Monica Lewinsky Says Bill Clinton “Should Want” to Apologize to Her
He doesn't, though
It is a common if unfortunate reality that women who engage in extramarital affairs with powerful men often bear the shame, stigma and longterm negative effects of those public “scandals” for the rest of their lives, while the men involved typically receive little more than a public slap on the wrist before more or less returning to their regularly scheduled lives as powerful, successful men. (For reference, please see Rachel Uchitel and Tiger Woods.) Some might argue those men may owe the women in question an apology for sitting back and allowing them to bear the brunt of the public scrutiny, but such men rarely seem to agree.
No one knows this better than Monica Lewinsky, who is best known to this day for having an affair with then-President Bill Clinton as a White House intern in the ’90s. Clinton has made it known that he has no intention of apologizing to Lewinsky as recently as 2018, when NBC Today show correspondent Craig Melvin asked the former president directly if he feels like he owes Lewinsky an apology. “No, I do not. I’ve never talked to her,” Clinton replied. “But I did say, publicly, on more than one occasion, that I was sorry. That’s very different. The apology was public.”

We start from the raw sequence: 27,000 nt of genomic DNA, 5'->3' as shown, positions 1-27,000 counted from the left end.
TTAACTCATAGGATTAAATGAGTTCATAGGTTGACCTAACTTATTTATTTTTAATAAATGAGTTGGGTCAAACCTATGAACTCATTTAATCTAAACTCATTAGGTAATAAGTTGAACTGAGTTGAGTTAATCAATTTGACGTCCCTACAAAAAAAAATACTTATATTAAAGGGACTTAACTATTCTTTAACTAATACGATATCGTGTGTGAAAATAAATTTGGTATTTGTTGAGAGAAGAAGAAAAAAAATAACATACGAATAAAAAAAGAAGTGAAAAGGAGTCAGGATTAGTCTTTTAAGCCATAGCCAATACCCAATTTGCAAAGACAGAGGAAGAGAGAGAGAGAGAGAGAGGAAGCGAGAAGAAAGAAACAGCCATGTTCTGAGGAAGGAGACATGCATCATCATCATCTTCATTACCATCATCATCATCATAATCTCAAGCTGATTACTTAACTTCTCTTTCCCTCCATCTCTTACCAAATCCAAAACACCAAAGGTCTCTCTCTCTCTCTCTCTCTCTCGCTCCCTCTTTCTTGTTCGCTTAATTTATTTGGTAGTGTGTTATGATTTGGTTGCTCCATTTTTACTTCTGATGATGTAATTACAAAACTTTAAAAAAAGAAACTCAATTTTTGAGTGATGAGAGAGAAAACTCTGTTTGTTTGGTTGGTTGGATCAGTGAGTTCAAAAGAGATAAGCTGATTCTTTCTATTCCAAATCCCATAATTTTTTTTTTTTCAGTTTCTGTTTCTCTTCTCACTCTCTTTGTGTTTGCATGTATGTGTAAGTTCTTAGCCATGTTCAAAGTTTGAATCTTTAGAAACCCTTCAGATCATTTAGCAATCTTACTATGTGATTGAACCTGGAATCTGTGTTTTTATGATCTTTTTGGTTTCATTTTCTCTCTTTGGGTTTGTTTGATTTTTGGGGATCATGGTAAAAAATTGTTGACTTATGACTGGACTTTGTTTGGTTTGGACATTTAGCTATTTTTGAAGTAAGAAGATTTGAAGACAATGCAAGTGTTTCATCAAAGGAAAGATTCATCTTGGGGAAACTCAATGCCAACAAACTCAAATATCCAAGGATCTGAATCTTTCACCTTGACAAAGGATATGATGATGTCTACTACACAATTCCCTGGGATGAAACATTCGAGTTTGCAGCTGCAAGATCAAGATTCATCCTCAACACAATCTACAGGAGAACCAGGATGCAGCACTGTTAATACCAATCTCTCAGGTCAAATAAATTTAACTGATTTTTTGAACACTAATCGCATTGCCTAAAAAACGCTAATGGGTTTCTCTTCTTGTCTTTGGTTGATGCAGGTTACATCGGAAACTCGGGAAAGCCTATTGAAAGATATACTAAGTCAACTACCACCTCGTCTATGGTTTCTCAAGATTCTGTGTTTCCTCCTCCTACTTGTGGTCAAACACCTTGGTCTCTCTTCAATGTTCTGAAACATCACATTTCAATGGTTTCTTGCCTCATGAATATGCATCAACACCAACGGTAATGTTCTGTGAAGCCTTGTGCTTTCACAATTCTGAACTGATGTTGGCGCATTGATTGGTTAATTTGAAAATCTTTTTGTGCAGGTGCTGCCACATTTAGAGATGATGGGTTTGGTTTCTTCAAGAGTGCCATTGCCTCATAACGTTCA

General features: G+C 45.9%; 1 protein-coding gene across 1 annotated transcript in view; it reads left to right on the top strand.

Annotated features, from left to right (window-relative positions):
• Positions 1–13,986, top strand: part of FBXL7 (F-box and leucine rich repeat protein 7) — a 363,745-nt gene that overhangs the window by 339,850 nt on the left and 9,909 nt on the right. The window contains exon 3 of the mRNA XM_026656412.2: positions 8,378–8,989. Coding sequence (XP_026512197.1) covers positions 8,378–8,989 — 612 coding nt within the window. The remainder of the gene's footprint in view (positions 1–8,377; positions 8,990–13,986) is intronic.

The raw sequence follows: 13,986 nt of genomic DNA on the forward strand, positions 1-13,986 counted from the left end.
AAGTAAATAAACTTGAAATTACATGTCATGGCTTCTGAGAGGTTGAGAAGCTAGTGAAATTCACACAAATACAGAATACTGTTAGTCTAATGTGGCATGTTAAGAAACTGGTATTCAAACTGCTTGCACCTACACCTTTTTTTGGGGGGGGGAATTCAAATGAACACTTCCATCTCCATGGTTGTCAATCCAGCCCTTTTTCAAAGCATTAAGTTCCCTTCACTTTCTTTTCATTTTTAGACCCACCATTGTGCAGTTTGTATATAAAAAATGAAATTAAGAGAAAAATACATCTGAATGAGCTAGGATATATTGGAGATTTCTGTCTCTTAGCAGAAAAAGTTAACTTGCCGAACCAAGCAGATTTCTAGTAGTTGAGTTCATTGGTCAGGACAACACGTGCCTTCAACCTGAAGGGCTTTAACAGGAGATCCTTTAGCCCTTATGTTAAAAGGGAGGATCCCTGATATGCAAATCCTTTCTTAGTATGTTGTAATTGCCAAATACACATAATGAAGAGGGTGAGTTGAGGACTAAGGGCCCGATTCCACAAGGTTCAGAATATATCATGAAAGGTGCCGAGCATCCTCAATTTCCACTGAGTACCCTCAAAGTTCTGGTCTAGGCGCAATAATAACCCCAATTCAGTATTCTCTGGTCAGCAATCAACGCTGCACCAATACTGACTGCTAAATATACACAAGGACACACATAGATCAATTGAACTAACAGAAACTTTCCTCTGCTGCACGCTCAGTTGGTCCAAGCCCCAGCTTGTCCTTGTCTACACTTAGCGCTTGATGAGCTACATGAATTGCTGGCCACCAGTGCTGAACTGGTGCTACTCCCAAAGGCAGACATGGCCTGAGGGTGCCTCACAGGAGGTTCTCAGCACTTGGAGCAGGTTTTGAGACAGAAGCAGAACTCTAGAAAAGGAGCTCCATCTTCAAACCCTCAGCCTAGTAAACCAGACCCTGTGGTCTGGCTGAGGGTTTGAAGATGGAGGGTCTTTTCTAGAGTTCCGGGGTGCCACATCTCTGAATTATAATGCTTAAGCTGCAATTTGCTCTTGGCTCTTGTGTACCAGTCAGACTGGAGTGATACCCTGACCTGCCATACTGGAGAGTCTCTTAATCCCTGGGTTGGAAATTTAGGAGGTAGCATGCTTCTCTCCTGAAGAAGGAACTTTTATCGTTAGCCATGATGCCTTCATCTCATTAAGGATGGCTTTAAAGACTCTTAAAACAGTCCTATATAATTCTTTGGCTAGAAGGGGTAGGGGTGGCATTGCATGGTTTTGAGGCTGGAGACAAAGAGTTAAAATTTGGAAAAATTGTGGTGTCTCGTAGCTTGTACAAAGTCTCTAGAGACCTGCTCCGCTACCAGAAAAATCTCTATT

Fortunately, Lewinsky is done waiting for an apology that is clearly never coming. In her own recent Today show appearance, Lewinsky said she no longer craves the kind of closure a Clinton apology might have brought to the situation. “There was a long period before my life changed in the last six or seven years, where I felt a lot in terms of there not being this resolution,” Lewinsky told host Savannah Guthrie. “I’m very grateful that I don’t have that feeling anymore. I don’t need it.”
That said, Lewinsky still believes Clinton should want to issue the apology he claims he has no reason to. “He should want to apologize in the same way I want to apologize any chance I get to people my actions have hurt,” she added.
Meanwhile, Lewinsky is done trying to outrun the reputation that has followed her for decades, and is instead taking the narrative in her own hands as a producer of the new series, American Crime Story: Impeachment. The series details the Clinton/Lewinsky affair and subsequent impeachment of the then-president in 1998. But while Lewinsky is bravely reclaiming her narrative, she admitted it’s not easy to relive a fictionalized account of a traumatic life event.
“I do not recommend watching your early 20s be dramatized on TV,” she told Guthrie. “Especially in this instance where the truth really was stranger than fiction.”
Asked if she wants Clinton to watch the series, Lewinsky replied, “I don’t even know how to really answer that.”
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